Not only is Ariza fighting through, he's also playing the passing lane. When that fails, he maintains his ball pressure. None of this will show up in the boxscore, but every bit of it plays a role in frustrating Augustin by getting him out of his comfort zone.
And after the reset, Augustin has the ball up top with a chance for the go-ahead bucket. This exact look has generated so many drives to the hoop because he's so quick and is able to catch his defender off balance by rejecting the screen. Wall and Andre Miller were beat all game because they kept overplaying him. Ariza had the benefit of seeing it all unfold before he got his opportunity.
In overtime, it was more of the same. Augustin didn't even touch the ball in half-court sets unless he was the one bringing it up because Ariza refused to grant him an inch of space. Chicago's usually mundane offense devolved into Kirk Hinrich running a two-man game with his big man, something Washington will gladly take any day of the week.
That wasn't the only reason for their fourth quarter rally. Wittman opted to go with Trevor Booker over normal starter Marcin Gortat down the stretch, and that proved to be vital in their comeback. Gortat struggled to find his way on pick and rolls against the Bulls strong-side overload scheme, which calls for the big man not guarding the pick and roll to slide over and zone up the paint.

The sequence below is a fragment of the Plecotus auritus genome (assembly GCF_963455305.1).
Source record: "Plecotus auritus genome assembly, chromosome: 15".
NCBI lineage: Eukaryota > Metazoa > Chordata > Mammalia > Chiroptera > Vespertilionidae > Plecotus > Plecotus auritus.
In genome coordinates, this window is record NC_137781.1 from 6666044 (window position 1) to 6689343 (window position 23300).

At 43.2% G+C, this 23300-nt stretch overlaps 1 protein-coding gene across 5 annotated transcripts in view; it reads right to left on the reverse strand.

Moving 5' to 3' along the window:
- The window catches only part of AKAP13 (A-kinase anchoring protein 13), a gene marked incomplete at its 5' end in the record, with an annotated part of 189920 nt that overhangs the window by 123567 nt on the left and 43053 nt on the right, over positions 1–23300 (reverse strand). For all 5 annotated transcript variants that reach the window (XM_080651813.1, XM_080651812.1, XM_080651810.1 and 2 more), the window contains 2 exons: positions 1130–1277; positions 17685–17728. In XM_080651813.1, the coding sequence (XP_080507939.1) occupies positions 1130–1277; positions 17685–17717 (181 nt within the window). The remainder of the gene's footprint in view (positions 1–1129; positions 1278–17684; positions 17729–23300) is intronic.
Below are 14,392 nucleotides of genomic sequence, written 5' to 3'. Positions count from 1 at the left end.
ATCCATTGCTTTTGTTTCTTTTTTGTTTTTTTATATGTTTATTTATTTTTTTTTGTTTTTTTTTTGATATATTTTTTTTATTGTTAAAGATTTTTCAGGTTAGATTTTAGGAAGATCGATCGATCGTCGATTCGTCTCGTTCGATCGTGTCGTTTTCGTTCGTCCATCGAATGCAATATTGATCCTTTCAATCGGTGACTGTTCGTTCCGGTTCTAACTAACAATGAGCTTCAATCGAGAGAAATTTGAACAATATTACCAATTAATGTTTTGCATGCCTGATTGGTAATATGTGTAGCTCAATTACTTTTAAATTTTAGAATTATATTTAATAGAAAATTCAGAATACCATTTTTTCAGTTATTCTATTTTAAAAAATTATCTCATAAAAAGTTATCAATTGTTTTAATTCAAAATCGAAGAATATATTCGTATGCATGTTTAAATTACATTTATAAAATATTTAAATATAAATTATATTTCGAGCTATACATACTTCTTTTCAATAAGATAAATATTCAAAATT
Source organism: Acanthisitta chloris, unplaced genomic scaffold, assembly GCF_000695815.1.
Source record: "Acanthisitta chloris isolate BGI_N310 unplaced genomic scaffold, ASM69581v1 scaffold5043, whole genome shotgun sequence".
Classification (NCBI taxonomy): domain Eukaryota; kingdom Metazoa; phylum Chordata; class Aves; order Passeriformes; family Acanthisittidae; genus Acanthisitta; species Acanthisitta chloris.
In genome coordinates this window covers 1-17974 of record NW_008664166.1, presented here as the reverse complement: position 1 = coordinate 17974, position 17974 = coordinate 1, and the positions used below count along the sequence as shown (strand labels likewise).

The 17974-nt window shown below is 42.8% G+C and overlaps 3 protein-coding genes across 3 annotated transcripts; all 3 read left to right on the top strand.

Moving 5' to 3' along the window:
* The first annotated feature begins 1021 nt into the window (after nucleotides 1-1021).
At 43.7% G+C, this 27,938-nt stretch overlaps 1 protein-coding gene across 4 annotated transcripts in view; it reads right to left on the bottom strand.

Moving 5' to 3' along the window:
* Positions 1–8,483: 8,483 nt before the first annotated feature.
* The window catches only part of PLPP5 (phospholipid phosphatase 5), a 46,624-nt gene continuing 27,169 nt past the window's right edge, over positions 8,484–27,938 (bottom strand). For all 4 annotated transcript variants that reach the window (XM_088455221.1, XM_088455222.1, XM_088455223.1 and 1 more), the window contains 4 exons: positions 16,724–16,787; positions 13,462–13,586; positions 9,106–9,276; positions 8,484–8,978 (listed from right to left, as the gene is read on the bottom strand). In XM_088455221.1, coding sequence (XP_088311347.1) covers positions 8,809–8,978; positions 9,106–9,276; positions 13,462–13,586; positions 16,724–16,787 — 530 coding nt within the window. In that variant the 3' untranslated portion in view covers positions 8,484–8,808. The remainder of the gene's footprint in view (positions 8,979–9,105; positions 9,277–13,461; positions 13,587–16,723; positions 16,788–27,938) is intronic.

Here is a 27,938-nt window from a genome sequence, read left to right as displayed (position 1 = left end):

Tom Thibodeau has been widely successful implementing this scheme in Chicago and while he was an assistant in Boston. It can really muck up pick and rolls and leverage isolation-heavy players into help and away from the rim. Washington has the personnel designed to beat it by throwing the skip pass into the corner, but Chicago's wings are masterful in closing out and running shooters off the three-point line, so the pass has to come early.
This scheme completely took Gortat out of his game. Not once was he able to get a clean roll to the basket with Noah planted under the rim. When he did manage to get a shot off, it was heavily contested and in traffic. He did himself no favors by forcing the issue with post-ups, and Wittman knew he couldn't continue to stick with him if he wanted to mount this comeback.
In came Trevor Booker, who quickly made his mark in ways he's done all season. He gave Washington extra possessions by crashing the offensive glass, including a crucial one with about 4:47 to go that ignited their comeback and led to a Bradley Beal three-pointer.
But he also did more subtle things offensively. He regularly made the backdoor cut against Chicago's overload scheme, which prompted them to move away from it. This opened up more driving lanes for Beal and Wall in crunch time.
There's credit to be given all around after a performance like Tuesday night. We haven't even Bradley Beal who iced the game for the Wizards down the stretch, or the contributions Nene made after playing 35 minutes just two nights before. But leave some for Randy Wittman, who made the necessary in-game adjustments to lift the Wizards past Chicago.